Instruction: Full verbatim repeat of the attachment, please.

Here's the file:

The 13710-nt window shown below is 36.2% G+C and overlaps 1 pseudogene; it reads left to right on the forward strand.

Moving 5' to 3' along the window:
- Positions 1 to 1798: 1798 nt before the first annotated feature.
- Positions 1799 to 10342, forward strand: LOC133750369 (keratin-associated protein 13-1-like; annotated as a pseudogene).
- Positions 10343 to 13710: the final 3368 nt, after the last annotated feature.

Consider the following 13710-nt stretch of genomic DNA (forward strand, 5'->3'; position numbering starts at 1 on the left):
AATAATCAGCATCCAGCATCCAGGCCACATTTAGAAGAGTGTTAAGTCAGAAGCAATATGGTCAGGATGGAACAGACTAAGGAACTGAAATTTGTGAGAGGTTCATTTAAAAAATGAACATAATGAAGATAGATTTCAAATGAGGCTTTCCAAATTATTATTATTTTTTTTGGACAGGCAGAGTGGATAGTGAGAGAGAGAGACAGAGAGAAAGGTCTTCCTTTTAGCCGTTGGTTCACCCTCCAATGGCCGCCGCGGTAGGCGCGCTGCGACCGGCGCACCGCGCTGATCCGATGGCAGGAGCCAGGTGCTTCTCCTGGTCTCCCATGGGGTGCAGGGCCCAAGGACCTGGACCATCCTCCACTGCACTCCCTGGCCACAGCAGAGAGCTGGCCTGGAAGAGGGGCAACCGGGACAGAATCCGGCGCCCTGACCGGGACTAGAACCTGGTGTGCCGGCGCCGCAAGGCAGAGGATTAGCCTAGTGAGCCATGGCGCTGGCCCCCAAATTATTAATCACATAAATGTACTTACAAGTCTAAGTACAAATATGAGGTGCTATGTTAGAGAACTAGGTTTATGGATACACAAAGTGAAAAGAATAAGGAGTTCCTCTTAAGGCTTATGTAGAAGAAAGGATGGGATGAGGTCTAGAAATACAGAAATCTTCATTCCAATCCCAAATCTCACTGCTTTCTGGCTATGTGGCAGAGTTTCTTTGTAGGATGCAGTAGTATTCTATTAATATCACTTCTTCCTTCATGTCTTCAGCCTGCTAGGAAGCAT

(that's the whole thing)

The 13710-nt window shown below is 36.2% G+C and overlaps 1 pseudogene; it reads left to right on the forward strand.

Moving 5' to 3' along the window:
- Positions 1 to 1798: 1798 nt before the first annotated feature.
- Positions 1799 to 10342, forward strand: LOC133750369 (keratin-associated protein 13-1-like; annotated as a pseudogene).
- Positions 10343 to 13710: the final 3368 nt, after the last annotated feature.

Consider the following 13710-nt stretch of genomic DNA (forward strand, 5'->3'; position numbering starts at 1 on the left):
AATAATCAGCATCCAGCATCCAGGCCACATTTAGAAGAGTGTTAAGTCAGAAGCAATATGGTCAGGATGGAACAGACTAAGGAACTGAAATTTGTGAGAGGTTCATTTAAAAAATGAACATAATGAAGATAGATTTCAAATGAGGCTTTCCAAATTATTATTATTTTTTTTGGACAGGCAGAGTGGATAGTGAGAGAGAGAGACAGAGAGAAAGGTCTTCCTTTTAGCCGTTGGTTCACCCTCCAATGGCCGCCGCGGTAGGCGCGCTGCGACCGGCGCACCGCGCTGATCCGATGGCAGGAGCCAGGTGCTTCTCCTGGTCTCCCATGGGGTGCAGGGCCCAAGGACCTGGACCATCCTCCACTGCACTCCCTGGCCACAGCAGAGAGCTGGCCTGGAAGAGGGGCAACCGGGACAGAATCCGGCGCCCTGACCGGGACTAGAACCTGGTGTGCCGGCGCCGCAAGGCAGAGGATTAGCCTAGTGAGCCATGGCGCTGGCCCCCAAATTATTAATCACATAAATGTACTTACAAGTCTAAGTACAAATATGAGGTGCTATGTTAGAGAACTAGGTTTATGGATACACAAAGTGAAAAGAATAAGGAGTTCCTCTTAAGGCTTATGTAGAAGAAAGGATGGGATGAGGTCTAGAAATACAGAAATCTTCATTCCAATCCCAAATCTCACTGCTTTCTGGCTATGTGGCAGAGTTTCTTTGTAGGATGCAGTAGTATTCTATTAATATCACTTCTTCCTTCATGTCTTCAGCCTGCTAGGAAGCAT